Sean Yseult, best known as the bass player from the multi-platinum and twice Grammy-nominated band WHITE ZOMBIE, presents her first solo exhibition in New York City.
“Retrospective” — a love letter to her longtime muse, New Orleans — is a collection of early work from 2004, “Sex & Death & Rock & Roll” (2012), “Mississippi Mermaids” (2013) and her current show, still on partial view at the Scott Edwards Gallery through October 2015, “Soirée D’Evolution: Tableaux Vivants Et Nature Mortes”.
This exhibition brings Yseult full circle, having lived in New York City from 1982 to 1991, during which time she co-founded WHITE ZOMBIE while attending Parsons The New School For Design in Manhattan’s West Village, before moving to New Orleans in 1996 with nothing more than a single suitcase, a guitar, a banjo, and a Polaroid Land Camera.
Yseult’s love for The Crescent City is most obvious in her current exhibition, “Soirée D’Evolution”, in which she presents a series of tableaux vivants documenting the soiree of a historically inspired secret society set in a lavish Garden District mansion, circa 1873. Each print is a storyboard for a narrative of murder, mayhem, and excess in which The Omniscient Oracles of the Occult revel in the decay and decadence of celebration for the Greek philosopher and Deteriorationist, Hesiod. Each four-by-six-foot print exhibits an intimate knowledge of New Orleans’ history and flirtations with the romantic occult, as seen in such details as three absinthe bottles in “The Absinthe Drinkers Or The Killing Of The King”, an homage to New Orleans own three absinthe distilleries. Though inspired by a mix of the large scale, black backgrounds, and grisly depictions of the 17th century Dutch Masters and the high society culture of 19th century New Orleans, “Soirée D’Evolution” is firmly rooted in the present through its use of macabre humor and vibrant colors.
“Mississippi Mermaids”, again exhibiting Yseult’s love of New Orleans, is inspired by childhood memories of collecting treasures from the remote coastal islands of North Carolina with her father. Valued over the fresh scallop shells and rabbit skeletons what stood out as the most valued treasure were the blue, barnacle-covered glass bottles that washed ashore. The standard message cast adrift in a bottle has been here replaced by girls, some resting, some daydreaming, some slightly troubled or even annoyed, but all of whom have become themselves the treasure, the message, the story sent floating through waves. Yseult shot each photograph in black and white before toning each image in cyan — this transformation itself inspired by her time studying photography at Parsons when she would spend many hours toning photographs as cyanotypes. Each image of this series is printed on silver paper which further accentuates the imagery of water that carries each bottle.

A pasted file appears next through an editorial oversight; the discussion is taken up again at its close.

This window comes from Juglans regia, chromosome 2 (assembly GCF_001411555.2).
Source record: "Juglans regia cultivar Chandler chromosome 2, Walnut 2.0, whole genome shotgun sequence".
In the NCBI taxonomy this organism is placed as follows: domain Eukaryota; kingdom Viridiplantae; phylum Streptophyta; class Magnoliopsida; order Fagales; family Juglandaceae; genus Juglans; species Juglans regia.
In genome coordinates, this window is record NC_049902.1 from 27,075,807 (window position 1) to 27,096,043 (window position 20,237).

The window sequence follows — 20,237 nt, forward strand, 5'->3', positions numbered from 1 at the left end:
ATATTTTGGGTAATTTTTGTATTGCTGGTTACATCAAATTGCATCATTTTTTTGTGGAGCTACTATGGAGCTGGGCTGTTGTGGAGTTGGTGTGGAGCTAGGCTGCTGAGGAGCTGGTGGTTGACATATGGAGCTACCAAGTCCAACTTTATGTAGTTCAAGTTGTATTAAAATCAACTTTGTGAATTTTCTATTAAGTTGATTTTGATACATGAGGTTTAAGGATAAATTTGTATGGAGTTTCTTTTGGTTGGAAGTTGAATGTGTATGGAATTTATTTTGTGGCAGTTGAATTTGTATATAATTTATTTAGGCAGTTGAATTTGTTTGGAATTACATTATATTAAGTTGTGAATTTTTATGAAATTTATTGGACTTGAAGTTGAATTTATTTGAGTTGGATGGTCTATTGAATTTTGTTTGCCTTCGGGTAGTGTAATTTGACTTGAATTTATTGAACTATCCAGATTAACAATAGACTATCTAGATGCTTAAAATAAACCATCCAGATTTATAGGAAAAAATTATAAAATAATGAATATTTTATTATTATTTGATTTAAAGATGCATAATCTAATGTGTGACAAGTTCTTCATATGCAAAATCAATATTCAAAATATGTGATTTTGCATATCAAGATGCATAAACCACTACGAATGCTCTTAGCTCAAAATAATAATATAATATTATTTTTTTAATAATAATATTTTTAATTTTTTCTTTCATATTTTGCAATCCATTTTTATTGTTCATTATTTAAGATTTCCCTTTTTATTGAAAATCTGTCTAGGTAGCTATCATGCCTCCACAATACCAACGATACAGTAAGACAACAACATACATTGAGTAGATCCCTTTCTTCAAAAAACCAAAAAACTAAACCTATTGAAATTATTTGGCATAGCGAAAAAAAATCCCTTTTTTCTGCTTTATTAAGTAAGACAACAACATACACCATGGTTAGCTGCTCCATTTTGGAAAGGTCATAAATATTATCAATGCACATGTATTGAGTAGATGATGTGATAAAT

“Sex & Death & Rock & Roll” showcases what Yseult described as “loose women, unkempt graveyards, and musicians in various states of cognizance” — a subject matter to which she admits being constantly drawn to for the beauty of these people and places. Shot in black in white to obfuscate the era of each image, one photograph inspired an octogenarian to untruthfully claim she was the subject, a young girl in a St. Louis cemetery. Yseult’s fascination with women from eras past can be seen in her earlier work of 2004 as well. Here, light boxes were built with black and white ethereal Polaroids, complete with tasseled pull switches and velvet curtains.
Commenting on the inspiration for these pieces, Yseult has said: “Sometimes I just have a vision in my head and have to execute it.”
Sacred Gallery NYC was established in December of 2009 by gallery director Kevin Wilson. The gallery has for over five years exhibited the work of graffiti artists, painters, photographers, print makers, comic book artists, and documenters, utilizing a variety of mediums, including blood and live performance graffiti. The gallery prides itself on the accommodations that are provided to the diverse communities of artists that New York City and the world have to offer.
Sacred Gallery NYC is conveniently located in Manhattan’s SoHo district at 424 Broadway on the northeast corner of Broadway and Canal. Take the N, Q, R, or J subway train to Canal Street.
Sacred Gallery is open daily from noon until 7 p.m.